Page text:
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Birth House and Learning Centre - meetings, partners & planning!

February 2009

About an hour outside of Kasana in the District of Luweero, on a bumpy road into the bush, is the community of Kakira-Soweto (pronounced kacheera). Just getting there is a journey and once you arrive, you’ll find the town trading centre – a few mud huts and a handful of run-down brick rooms where a local woman sells candles, soda and sugar. It is a passionate community made up of many families who tend to cattle, and rely mostly on a diet of milk. There are children everywhere – there is no school, so they run around and play and by the time they are about 12, have no education and no means to leave, usually marry and start a family. Many of the men have turned to the local home made alcohol, young boys stand around with nothing to do but drink and the women are surrounded by babies, children, and girls who will themselves soon start their own families.

Children are dying of malaria, there is no source of employment, no opportunity for children to go to school, no health clinic or doctor and no clean water. The women in the community have a very poor diet and therefor, have many complications during birth – the closest health clinic is over an hour away. By the time they reach a doctor, they have often died. Maternal and infant death is common and change is deeply needed! After meetings with the community, we found that their primary concern was health. For this reason, we are working with the community, the handful of traditional birth attendants working in the area, the sisters of Bishop Asili Clinic in Kasana and the elected leaders to create a project that can address these issues!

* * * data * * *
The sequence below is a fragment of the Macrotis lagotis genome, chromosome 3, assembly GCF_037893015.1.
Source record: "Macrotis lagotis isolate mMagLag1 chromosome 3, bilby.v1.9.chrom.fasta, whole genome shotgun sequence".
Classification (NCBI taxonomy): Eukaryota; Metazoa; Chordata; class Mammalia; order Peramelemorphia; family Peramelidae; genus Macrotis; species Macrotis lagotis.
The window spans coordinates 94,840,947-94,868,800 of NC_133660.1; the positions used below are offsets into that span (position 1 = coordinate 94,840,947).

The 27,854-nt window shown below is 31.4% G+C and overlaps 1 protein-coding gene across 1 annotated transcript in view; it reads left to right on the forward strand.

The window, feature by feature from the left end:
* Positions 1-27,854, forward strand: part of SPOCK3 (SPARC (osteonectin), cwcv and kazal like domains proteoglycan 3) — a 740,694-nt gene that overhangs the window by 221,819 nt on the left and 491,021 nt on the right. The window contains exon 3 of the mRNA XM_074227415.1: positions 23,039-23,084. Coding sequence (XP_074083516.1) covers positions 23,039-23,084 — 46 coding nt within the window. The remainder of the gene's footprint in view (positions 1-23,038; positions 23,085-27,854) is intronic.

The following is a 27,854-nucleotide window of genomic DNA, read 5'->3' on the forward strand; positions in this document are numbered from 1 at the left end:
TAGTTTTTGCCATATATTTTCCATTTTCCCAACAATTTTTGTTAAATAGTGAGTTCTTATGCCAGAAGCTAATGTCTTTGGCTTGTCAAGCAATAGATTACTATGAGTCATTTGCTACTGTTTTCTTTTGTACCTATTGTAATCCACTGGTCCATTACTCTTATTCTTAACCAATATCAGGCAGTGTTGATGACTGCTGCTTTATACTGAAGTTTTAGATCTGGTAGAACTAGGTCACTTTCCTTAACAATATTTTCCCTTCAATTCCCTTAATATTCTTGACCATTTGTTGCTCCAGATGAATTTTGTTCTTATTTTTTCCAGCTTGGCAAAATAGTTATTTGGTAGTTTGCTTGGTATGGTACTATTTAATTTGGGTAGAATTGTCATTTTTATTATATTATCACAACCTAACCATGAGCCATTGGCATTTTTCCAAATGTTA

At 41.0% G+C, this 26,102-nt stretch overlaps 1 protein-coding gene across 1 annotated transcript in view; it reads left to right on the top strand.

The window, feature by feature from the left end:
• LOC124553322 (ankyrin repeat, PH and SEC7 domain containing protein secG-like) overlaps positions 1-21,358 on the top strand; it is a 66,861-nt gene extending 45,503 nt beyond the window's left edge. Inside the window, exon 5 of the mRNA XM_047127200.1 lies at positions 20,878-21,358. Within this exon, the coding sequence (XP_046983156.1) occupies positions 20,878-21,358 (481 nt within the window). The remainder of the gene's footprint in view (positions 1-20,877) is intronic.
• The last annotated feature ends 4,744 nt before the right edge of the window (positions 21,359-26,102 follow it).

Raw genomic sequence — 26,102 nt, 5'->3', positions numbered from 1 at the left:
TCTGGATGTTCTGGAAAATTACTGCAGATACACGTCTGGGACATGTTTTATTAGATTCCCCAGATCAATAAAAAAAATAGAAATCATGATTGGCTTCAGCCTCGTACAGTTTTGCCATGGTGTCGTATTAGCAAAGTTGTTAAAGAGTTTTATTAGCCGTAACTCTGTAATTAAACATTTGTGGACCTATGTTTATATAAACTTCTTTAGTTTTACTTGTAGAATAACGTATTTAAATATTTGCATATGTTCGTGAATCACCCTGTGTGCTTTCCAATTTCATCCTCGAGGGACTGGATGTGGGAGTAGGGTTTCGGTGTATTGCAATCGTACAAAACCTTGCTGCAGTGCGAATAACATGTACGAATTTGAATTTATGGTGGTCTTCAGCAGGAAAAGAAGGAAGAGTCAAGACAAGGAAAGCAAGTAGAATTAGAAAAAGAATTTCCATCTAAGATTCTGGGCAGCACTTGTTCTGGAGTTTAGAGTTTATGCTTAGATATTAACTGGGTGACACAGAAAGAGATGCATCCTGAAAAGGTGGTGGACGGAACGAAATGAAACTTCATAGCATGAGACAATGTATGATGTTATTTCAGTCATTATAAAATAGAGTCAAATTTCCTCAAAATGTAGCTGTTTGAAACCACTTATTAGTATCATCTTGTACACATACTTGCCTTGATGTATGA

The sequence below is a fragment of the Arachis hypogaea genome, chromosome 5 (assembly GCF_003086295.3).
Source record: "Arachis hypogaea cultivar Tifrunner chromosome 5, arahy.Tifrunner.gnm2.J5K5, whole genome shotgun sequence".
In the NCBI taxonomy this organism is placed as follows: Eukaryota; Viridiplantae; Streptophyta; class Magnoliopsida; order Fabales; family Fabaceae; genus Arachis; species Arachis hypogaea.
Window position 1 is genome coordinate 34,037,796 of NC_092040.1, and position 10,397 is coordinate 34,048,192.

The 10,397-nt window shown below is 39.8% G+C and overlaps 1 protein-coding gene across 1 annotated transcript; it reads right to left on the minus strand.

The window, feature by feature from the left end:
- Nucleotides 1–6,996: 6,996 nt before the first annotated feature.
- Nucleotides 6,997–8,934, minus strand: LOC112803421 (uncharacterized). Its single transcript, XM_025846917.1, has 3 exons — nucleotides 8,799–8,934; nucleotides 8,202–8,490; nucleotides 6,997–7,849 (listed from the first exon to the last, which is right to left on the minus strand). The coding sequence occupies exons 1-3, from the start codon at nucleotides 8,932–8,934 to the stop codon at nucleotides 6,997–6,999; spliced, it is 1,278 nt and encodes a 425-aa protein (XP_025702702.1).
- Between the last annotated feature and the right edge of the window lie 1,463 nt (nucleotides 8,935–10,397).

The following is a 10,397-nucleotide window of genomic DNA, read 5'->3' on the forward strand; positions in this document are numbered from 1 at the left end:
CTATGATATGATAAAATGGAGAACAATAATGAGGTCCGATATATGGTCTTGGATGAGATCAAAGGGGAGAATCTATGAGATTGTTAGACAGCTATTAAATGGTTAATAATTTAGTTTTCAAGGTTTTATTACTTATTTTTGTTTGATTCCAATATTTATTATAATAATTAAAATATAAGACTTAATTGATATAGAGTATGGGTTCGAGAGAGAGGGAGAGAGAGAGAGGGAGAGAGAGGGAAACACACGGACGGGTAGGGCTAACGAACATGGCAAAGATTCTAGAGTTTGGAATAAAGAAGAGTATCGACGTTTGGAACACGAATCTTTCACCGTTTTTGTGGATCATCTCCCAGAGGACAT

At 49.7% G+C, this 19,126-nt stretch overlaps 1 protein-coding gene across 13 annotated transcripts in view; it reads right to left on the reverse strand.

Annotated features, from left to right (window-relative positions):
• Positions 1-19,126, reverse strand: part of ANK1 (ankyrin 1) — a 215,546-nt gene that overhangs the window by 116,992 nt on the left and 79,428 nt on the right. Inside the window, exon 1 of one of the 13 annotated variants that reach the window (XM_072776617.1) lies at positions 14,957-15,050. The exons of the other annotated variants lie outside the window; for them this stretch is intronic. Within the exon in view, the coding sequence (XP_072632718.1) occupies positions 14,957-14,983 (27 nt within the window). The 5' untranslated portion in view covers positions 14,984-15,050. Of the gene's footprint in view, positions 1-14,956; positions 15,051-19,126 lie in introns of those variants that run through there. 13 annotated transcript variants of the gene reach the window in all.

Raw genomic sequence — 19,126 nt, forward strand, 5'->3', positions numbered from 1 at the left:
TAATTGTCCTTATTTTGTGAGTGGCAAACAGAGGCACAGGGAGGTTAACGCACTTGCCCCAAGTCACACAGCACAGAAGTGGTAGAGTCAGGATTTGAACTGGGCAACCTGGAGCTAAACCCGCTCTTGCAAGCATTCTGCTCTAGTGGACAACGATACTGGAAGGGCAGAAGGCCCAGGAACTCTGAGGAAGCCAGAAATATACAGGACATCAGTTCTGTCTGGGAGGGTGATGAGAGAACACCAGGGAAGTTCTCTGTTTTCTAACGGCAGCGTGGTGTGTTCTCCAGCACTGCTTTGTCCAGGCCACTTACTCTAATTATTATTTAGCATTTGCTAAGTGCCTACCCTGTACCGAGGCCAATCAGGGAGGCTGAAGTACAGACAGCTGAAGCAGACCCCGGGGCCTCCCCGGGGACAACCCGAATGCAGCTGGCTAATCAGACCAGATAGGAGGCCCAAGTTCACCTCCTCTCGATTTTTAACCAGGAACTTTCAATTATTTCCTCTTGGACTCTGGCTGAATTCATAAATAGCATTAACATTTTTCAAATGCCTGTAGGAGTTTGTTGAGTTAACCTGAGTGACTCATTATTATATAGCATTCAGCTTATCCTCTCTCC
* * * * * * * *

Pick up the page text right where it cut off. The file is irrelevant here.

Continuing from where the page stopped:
The Shanti Uganda Birth House and Learning Centre will do just that. The Birth House will focus on preventative care and work with local birth attendants to improve the health of women, their babies and the entire community of Kakira-Soweto! Not only are we able to work with and support a very dedicated community who are more than ready to participate and create programs that improve the health of the women and children in the area, but we have also partnered with a fantastic BC based organization!

The Earth Rising Foundation promotes healthy communities through sustainable building practices and natural building. They use natural building techniques and local, reusable and sustainable materials. With a focus on developing self-sufficient initiatives, they use local labour and are committed to embracing local customs, the environment and people in the building of projects! www.earthrisingfoundation.org

Adam Perry, the founder of the organization, just happened to be in Tanzania working on another project and took the LONG bus ride to Uganda to visit the birth centre site and meet with the community to discuss natural building – what it is, how it is different and the various ways the community wants to get involved! The meeting was a huge success! We have the support and participation of both the men and the women, the traditional birth attendants AND the community leaders. The TBAs shared with us the ways they want to get involved and their needs and assured us they would stand behind the project to make sure we work as one! Even the women in the community want to get involved with the building and learn new ways to build sustainable homes!


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